Ubuntu Linux vs Windows Vista: The Desktop Battle

polishlinux: It may be a brave opinion but I predict that Ubuntu Linux and Windows Vista are going to be the two operating systems that will take over the largest chunk of the desktop OS market during the next couple of years. This comparison is based on my experience with both systems during the last couple of weeks on two different computers.

Zonbu: Upping the ante

techrepublic: You might remember me covering Zonbu’s Zonbox recently. The Zonbox was a nice piece of hardware that had its limitations. Zonbu understands that and has come out with another product to raise the bar. Ladies and gentlemen, I give you the Zonbu Notebook. Now naturally I want to put this piece of hardware through the wringer to see if it is worth the $279.00** dollar price tag.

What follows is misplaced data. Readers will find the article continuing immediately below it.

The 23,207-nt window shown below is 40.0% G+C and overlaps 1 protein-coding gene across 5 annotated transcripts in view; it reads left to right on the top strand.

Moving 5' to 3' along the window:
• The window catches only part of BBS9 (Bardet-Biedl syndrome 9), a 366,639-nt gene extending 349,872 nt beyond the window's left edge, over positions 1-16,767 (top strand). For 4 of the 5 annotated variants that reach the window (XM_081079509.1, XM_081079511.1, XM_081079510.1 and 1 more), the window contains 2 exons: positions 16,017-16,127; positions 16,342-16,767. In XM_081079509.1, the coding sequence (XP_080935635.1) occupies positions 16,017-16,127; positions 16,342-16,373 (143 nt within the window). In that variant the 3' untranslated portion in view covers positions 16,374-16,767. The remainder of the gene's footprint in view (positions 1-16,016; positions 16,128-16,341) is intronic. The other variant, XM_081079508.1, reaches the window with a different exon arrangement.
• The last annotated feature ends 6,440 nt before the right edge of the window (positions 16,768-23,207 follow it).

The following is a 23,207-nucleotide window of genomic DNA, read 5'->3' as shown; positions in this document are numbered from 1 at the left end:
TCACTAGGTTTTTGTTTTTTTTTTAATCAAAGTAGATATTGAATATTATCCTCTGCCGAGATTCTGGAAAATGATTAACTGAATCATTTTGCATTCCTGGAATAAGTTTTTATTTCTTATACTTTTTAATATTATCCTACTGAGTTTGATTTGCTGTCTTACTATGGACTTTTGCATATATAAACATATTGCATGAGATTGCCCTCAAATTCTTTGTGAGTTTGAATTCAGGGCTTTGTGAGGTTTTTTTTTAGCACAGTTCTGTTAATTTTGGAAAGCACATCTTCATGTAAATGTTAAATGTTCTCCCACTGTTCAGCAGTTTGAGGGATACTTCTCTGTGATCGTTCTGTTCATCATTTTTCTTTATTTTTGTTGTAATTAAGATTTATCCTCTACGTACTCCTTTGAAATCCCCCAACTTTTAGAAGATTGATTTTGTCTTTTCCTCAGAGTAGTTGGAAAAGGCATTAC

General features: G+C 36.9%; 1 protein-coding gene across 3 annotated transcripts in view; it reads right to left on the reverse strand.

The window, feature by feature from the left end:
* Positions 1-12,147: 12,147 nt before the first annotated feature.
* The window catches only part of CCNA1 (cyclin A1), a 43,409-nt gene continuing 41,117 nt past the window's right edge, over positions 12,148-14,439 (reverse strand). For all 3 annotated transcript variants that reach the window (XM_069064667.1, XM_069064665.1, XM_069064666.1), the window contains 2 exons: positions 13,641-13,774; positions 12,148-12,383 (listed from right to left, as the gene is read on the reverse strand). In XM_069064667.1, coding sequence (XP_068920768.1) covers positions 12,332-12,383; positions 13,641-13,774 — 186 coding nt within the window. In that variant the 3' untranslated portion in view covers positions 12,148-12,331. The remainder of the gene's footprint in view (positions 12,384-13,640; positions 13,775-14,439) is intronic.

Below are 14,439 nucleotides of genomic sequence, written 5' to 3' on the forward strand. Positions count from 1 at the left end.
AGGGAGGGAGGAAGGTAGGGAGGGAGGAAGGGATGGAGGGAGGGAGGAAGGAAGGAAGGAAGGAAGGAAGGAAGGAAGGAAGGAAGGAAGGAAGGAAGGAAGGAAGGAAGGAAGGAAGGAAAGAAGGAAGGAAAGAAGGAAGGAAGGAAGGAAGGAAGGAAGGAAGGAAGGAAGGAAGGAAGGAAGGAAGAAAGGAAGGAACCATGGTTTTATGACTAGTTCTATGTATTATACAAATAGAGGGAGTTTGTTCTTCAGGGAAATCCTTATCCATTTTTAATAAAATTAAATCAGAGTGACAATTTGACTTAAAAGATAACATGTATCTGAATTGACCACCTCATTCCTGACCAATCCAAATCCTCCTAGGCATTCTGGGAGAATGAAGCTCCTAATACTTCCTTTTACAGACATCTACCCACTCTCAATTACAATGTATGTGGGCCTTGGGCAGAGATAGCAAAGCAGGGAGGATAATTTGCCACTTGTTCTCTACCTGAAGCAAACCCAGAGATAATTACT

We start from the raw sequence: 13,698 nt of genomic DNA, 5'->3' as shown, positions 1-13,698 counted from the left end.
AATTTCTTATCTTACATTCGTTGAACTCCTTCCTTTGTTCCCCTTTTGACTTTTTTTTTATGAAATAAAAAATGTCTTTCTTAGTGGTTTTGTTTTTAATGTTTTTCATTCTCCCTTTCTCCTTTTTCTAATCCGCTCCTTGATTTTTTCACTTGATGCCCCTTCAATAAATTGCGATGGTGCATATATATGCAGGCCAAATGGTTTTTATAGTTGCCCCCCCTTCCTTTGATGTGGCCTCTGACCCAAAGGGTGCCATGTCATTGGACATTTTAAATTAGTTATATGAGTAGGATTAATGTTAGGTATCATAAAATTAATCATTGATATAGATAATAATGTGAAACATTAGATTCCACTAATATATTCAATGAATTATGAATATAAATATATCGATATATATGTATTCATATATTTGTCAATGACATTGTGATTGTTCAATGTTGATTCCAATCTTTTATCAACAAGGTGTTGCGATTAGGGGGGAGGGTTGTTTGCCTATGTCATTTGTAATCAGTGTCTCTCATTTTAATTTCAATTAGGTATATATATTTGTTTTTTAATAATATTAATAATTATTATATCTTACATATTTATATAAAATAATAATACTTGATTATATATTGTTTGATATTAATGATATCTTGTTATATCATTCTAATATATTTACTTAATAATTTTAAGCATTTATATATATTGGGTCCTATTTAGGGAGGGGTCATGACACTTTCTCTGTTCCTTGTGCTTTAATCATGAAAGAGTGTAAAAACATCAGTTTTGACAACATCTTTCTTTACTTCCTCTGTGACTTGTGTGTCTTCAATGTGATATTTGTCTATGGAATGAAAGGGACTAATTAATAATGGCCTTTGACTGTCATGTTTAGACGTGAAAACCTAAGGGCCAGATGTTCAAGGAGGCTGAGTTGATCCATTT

End-of-2007 State of the Union

Filed under
Linux

distrogue.blogspot: 2007. What a year. Ubuntu cranked out two more solid releases, sub-$500 laptops flooded the market, and 3D desktop effects continued to improve. The DistroWatch charts were invaded by Texans, and several new distros appeared on the scene.

CRUX isn’t what I want right now

Filed under
Linux

kmandla.wordpress: After two or three installations and probably as many, if not more, kernel recompilations, I’ve come to the conclusion that CRUX Linux isn’t what I want.

Asus Eee

dmartin.org: I bought a Asus Eee. It's a really nice machine. The interface is simple and easy to use, as best you can expect in such a confined space. The desktop isn't terribly pretty but, it really is a nice device.

Using KVM On Ubuntu 7.10 (Gutsy Gibbon)

Filed under
Ubuntu
HowTos

few shorts & leftovers

Filed under
News
  • Preliminary KDE-EDU screenshots/Photos

  • Three Useful Python Bindings - ClamAV, Apt and Evolution
  • Distro wars
  • Two Bugs Left Before X Server 1.4.1
  • Documentation: Give it up; it won't happen.
  • From the Obvious Department: Updates help Ubuntu

PCLinuxOS 2007

Filed under
PCLOS